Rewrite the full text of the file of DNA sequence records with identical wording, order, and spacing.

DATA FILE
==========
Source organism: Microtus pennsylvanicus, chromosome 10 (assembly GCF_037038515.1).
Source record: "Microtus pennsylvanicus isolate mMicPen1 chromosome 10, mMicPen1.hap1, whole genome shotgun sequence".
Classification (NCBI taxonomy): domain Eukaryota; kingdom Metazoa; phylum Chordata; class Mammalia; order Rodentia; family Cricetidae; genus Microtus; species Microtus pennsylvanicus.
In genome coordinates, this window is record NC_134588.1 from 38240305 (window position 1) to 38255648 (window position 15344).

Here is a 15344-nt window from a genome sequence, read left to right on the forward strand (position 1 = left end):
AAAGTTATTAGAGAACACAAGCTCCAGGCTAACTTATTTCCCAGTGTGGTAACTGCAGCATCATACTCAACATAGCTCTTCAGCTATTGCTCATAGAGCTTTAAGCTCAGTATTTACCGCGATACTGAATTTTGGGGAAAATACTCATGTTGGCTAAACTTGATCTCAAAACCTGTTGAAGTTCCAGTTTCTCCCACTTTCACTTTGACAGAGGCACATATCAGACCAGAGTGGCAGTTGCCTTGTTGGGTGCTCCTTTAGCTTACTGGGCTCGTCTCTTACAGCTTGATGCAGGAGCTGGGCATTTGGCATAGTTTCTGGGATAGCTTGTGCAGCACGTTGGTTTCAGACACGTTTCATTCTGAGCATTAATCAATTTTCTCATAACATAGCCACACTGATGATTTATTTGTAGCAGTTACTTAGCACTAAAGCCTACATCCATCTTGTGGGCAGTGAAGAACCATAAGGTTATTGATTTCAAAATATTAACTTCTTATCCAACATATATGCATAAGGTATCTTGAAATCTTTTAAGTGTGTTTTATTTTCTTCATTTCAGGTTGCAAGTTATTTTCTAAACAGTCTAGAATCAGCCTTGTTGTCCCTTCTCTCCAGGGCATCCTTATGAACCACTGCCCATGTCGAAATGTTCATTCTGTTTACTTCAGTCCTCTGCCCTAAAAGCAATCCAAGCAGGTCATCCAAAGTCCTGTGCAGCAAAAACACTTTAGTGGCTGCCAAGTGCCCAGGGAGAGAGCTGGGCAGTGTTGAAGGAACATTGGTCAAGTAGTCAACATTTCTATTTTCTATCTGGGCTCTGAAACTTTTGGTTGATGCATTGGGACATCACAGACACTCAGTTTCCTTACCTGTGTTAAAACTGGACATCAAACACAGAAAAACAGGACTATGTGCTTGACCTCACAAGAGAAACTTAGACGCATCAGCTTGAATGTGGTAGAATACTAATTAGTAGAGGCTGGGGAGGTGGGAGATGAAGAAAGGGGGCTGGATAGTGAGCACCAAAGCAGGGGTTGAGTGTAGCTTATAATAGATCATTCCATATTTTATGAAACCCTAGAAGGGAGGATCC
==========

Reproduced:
Source organism: Microtus pennsylvanicus, chromosome 10 (assembly GCF_037038515.1).
Source record: "Microtus pennsylvanicus isolate mMicPen1 chromosome 10, mMicPen1.hap1, whole genome shotgun sequence".
Classification (NCBI taxonomy): domain Eukaryota; kingdom Metazoa; phylum Chordata; class Mammalia; order Rodentia; family Cricetidae; genus Microtus; species Microtus pennsylvanicus.
In genome coordinates, this window is record NC_134588.1 from 38240305 (window position 1) to 38255648 (window position 15344).

Here is a 15344-nt window from a genome sequence, read left to right on the forward strand (position 1 = left end):
AAAGTTATTAGAGAACACAAGCTCCAGGCTAACTTATTTCCCAGTGTGGTAACTGCAGCATCATACTCAACATAGCTCTTCAGCTATTGCTCATAGAGCTTTAAGCTCAGTATTTACCGCGATACTGAATTTTGGGGAAAATACTCATGTTGGCTAAACTTGATCTCAAAACCTGTTGAAGTTCCAGTTTCTCCCACTTTCACTTTGACAGAGGCACATATCAGACCAGAGTGGCAGTTGCCTTGTTGGGTGCTCCTTTAGCTTACTGGGCTCGTCTCTTACAGCTTGATGCAGGAGCTGGGCATTTGGCATAGTTTCTGGGATAGCTTGTGCAGCACGTTGGTTTCAGACACGTTTCATTCTGAGCATTAATCAATTTTCTCATAACATAGCCACACTGATGATTTATTTGTAGCAGTTACTTAGCACTAAAGCCTACATCCATCTTGTGGGCAGTGAAGAACCATAAGGTTATTGATTTCAAAATATTAACTTCTTATCCAACATATATGCATAAGGTATCTTGAAATCTTTTAAGTGTGTTTTATTTTCTTCATTTCAGGTTGCAAGTTATTTTCTAAACAGTCTAGAATCAGCCTTGTTGTCCCTTCTCTCCAGGGCATCCTTATGAACCACTGCCCATGTCGAAATGTTCATTCTGTTTACTTCAGTCCTCTGCCCTAAAAGCAATCCAAGCAGGTCATCCAAAGTCCTGTGCAGCAAAAACACTTTAGTGGCTGCCAAGTGCCCAGGGAGAGAGCTGGGCAGTGTTGAAGGAACATTGGTCAAGTAGTCAACATTTCTATTTTCTATCTGGGCTCTGAAACTTTTGGTTGATGCATTGGGACATCACAGACACTCAGTTTCCTTACCTGTGTTAAAACTGGACATCAAACACAGAAAAACAGGACTATGTGCTTGACCTCACAAGAGAAACTTAGACGCATCAGCTTGAATGTGGTAGAATACTAATTAGTAGAGGCTGGGGAGGTGGGAGATGAAGAAAGGGGGCTGGATAGTGAGCACCAAAGCAGGGGTTGAGTGTAGCTTATAATAGATCATTCCATATTTTATGAAACCCTAGAAGGGAGGATCC